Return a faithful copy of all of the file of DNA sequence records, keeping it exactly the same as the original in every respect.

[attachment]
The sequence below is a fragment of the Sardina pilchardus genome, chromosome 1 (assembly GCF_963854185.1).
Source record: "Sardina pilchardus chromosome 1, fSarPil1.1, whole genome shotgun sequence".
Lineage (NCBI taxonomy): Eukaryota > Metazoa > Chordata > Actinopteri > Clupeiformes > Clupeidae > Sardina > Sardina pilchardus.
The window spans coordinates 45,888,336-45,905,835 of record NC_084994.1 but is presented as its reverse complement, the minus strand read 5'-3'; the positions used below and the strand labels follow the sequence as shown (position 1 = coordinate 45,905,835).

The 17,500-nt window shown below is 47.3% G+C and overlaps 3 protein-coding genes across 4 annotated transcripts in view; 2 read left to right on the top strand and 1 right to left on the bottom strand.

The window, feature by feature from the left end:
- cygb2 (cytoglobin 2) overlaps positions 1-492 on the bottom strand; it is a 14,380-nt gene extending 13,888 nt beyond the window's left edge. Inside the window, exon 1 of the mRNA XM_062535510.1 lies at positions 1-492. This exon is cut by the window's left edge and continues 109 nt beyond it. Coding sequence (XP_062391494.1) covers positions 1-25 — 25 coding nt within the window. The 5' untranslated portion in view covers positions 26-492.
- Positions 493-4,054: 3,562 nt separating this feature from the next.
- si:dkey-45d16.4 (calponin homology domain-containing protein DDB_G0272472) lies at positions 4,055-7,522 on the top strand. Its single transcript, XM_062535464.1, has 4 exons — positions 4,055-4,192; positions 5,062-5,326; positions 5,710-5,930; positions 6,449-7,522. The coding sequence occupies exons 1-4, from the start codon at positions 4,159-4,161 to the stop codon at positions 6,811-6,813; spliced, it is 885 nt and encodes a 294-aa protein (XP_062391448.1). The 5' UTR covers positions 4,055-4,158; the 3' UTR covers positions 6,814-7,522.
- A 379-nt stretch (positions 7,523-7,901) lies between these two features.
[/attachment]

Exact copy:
The sequence below is a fragment of the Sardina pilchardus genome, chromosome 1 (assembly GCF_963854185.1).
Source record: "Sardina pilchardus chromosome 1, fSarPil1.1, whole genome shotgun sequence".
Lineage (NCBI taxonomy): Eukaryota > Metazoa > Chordata > Actinopteri > Clupeiformes > Clupeidae > Sardina > Sardina pilchardus.
The window spans coordinates 45,888,336-45,905,835 of record NC_084994.1 but is presented as its reverse complement, the minus strand read 5'-3'; the positions used below and the strand labels follow the sequence as shown (position 1 = coordinate 45,905,835).

The 17,500-nt window shown below is 47.3% G+C and overlaps 3 protein-coding genes across 4 annotated transcripts in view; 2 read left to right on the top strand and 1 right to left on the bottom strand.

The window, feature by feature from the left end:
- cygb2 (cytoglobin 2) overlaps positions 1-492 on the bottom strand; it is a 14,380-nt gene extending 13,888 nt beyond the window's left edge. Inside the window, exon 1 of the mRNA XM_062535510.1 lies at positions 1-492. This exon is cut by the window's left edge and continues 109 nt beyond it. Coding sequence (XP_062391494.1) covers positions 1-25 — 25 coding nt within the window. The 5' untranslated portion in view covers positions 26-492.
- Positions 493-4,054: 3,562 nt separating this feature from the next.
- si:dkey-45d16.4 (calponin homology domain-containing protein DDB_G0272472) lies at positions 4,055-7,522 on the top strand. Its single transcript, XM_062535464.1, has 4 exons — positions 4,055-4,192; positions 5,062-5,326; positions 5,710-5,930; positions 6,449-7,522. The coding sequence occupies exons 1-4, from the start codon at positions 4,159-4,161 to the stop codon at positions 6,811-6,813; spliced, it is 885 nt and encodes a 294-aa protein (XP_062391448.1). The 5' UTR covers positions 4,055-4,158; the 3' UTR covers positions 6,814-7,522.
- A 379-nt stretch (positions 7,523-7,901) lies between these two features.